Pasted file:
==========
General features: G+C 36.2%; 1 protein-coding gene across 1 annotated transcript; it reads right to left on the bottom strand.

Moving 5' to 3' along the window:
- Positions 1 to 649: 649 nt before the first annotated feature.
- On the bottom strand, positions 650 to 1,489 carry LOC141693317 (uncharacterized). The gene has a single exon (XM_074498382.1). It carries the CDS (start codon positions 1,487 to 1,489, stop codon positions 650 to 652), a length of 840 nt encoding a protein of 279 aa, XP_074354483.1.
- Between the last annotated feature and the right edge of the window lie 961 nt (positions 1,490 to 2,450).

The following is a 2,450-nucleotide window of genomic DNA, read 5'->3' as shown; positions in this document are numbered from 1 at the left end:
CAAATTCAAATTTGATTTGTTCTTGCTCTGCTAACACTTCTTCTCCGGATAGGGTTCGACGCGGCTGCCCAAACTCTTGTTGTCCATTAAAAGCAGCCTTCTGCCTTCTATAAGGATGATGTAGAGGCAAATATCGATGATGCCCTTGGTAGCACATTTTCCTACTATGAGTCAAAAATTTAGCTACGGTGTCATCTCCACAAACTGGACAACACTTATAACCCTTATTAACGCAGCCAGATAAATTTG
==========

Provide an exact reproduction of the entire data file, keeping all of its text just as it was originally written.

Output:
General features: G+C 36.2%; 1 protein-coding gene across 1 annotated transcript; it reads right to left on the bottom strand.

Moving 5' to 3' along the window:
- Positions 1 to 649: 649 nt before the first annotated feature.
- On the bottom strand, positions 650 to 1,489 carry LOC141693317 (uncharacterized). The gene has a single exon (XM_074498382.1). It carries the CDS (start codon positions 1,487 to 1,489, stop codon positions 650 to 652), a length of 840 nt encoding a protein of 279 aa, XP_074354483.1.
- Between the last annotated feature and the right edge of the window lie 961 nt (positions 1,490 to 2,450).

The following is a 2,450-nucleotide window of genomic DNA, read 5'->3' as shown; positions in this document are numbered from 1 at the left end:
CAAATTCAAATTTGATTTGTTCTTGCTCTGCTAACACTTCTTCTCCGGATAGGGTTCGACGCGGCTGCCCAAACTCTTGTTGTCCATTAAAAGCAGCCTTCTGCCTTCTATAAGGATGATGTAGAGGCAAATATCGATGATGCCCTTGGTAGCACATTTTCCTACTATGAGTCAAAAATTTAGCTACGGTGTCATCTCCACAAACTGGACAACACTTATAACCCTTATTAACGCAGCCAGATAAATTTG